On March 26, the US replaced China as the country with the world’s highest number of COVID-19 cases. A month later, the threat still shows no sign of abating, with figures surging to 787,752 nationwide.
While California responded to the coronavirus threat relatively quickly, it still recorded 30,978 positive cases as of April 19 with 1,208 deaths. Mortality rate is at a relatively low 3.8% as compared with the hardest hit state, New York, with
253,311 cases and 18,653 deaths (7.3%). Both states had reported about the same number of coronavirus cases in the first week of March, according to the COVID Tracking Project, but California has managed to successfully “bend the curve.”
From the outset, California took extraordinary steps to slow the spread of the coronavirus, including putting in place as early as March 19 a statewide mandatory restriction requiring California’s nearly 40 million residents to stay home.
Not opening soon
Even two-and-a-half months after the first cases were detected in Southern California, the Golden State continues to take a cautious approach.
While he notes President Trump’s urgency to restart the economy, California Gov. Newsom wants to see hospitalization figures decline first. He feels the need to build up capacity for testing and put better protection measures in place for the elderly and vulnerable before considering less restrictive ones overall.
The new normal
Wearing face coverings will continue to be a feature of public life. Large gatherings will be unlikely and, come fall, students will need to attend school online or in shifts to avoid crowded classrooms.
By all accounts, California has been better equipped to handle COVID-19 than other states. For one thing, there’s a work-from-home culture at many companies, spurred mainly by the tech industry.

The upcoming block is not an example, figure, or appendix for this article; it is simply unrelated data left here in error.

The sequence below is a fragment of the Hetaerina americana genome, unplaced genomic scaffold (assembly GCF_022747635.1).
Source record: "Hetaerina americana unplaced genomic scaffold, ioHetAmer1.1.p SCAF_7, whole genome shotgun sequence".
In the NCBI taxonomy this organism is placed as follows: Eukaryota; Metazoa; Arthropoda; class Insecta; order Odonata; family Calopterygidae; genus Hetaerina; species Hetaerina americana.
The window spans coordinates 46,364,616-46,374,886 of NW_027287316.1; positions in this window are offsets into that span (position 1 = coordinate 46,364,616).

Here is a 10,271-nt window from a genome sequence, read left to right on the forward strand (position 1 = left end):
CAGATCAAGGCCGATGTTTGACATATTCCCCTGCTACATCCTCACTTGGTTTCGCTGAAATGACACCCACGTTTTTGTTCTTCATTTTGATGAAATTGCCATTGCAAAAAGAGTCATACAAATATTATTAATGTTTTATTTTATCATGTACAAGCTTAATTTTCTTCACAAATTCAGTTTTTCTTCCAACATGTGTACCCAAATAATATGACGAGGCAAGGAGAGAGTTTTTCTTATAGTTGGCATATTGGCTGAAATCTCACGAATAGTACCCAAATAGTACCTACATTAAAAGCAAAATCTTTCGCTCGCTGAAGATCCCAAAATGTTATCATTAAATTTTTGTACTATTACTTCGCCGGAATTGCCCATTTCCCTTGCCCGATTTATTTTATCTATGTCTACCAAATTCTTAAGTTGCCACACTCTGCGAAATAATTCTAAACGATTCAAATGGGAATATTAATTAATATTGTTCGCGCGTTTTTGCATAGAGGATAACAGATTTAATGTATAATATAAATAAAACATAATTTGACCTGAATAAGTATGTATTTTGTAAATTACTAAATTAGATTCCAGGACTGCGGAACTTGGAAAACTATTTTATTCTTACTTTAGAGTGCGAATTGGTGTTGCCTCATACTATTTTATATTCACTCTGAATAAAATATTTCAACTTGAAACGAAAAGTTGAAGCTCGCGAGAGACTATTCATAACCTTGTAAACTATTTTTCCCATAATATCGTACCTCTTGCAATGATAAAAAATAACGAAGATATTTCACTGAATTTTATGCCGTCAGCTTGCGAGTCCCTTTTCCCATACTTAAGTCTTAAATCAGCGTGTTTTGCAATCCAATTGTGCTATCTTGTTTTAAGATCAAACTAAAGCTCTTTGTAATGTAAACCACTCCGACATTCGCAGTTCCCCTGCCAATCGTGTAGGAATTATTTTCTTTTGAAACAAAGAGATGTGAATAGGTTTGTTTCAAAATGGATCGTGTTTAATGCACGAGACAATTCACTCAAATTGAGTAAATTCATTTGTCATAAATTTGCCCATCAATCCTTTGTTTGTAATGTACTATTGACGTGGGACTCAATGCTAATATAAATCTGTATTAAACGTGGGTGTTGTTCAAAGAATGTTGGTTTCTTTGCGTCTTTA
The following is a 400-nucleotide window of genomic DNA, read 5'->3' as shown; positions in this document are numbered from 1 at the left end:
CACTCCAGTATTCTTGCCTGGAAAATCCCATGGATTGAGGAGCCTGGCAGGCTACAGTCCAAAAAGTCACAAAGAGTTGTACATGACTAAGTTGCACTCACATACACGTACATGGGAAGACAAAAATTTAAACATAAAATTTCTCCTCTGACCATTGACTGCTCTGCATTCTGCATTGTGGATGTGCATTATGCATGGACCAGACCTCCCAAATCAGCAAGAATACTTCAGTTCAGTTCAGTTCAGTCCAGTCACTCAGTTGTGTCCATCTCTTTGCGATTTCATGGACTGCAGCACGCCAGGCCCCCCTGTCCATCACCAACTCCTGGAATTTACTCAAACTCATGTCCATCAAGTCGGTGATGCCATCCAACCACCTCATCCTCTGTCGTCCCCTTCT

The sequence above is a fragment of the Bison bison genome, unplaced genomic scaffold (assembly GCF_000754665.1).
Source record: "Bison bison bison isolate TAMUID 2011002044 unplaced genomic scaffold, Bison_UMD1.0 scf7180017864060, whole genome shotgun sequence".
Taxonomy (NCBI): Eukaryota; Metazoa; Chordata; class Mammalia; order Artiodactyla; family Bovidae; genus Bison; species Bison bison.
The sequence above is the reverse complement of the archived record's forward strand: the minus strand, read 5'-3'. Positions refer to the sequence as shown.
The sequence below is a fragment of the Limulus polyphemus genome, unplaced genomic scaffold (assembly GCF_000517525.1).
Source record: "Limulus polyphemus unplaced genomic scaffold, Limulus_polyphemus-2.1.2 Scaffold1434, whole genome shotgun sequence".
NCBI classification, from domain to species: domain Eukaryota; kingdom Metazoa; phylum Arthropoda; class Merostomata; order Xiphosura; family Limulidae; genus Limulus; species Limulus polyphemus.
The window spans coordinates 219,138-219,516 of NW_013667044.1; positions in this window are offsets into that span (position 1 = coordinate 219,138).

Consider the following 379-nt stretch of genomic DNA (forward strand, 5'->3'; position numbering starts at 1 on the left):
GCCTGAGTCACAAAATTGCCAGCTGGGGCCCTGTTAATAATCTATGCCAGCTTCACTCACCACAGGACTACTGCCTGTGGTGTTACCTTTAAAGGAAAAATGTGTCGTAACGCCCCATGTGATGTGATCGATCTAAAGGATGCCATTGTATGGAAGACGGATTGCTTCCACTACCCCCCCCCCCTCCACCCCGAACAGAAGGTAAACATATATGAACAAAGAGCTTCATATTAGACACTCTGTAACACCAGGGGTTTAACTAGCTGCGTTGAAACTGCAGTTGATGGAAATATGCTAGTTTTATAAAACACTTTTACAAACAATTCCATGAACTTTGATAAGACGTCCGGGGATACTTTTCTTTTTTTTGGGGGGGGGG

A dry and sunny February shortly after the outbreak came to light also proved to be fortuitous—it lured people away from crowded indoor spaces to the outdoors.
In addition, the state’s experience with natural disasters has allowed for the establishment of efficient measures to handle disasters. And its population is used to following orders during times of calamity.
Then there’s the state’s solitary car culture and dearth of public transportation. These, as well as widely-spread-out suburban neighborhoods have meant a lower probability for transmission that has played a role in keeping the disease from spreading easily.
While the authorities look for ways to open up the economy, they’re seeking to better understand the dynamics of spread. This will help them to avoid a wide-scale deadly second wave of the disease. California appears to be on the right track: efforts have thus far been bold and controversial but appear to be working.
Meanwhile, the real estate market in the state remains cautiously upbeat. With fewer sellers out there, buyers of California real estate are more likely to find good deals. Mortgage rates have hit an all-time low of just 3.13%, so buyers can enjoy significant cost savings. But just how long a market that favors buyers will last in an area as resilient as California is anyone’s guess.
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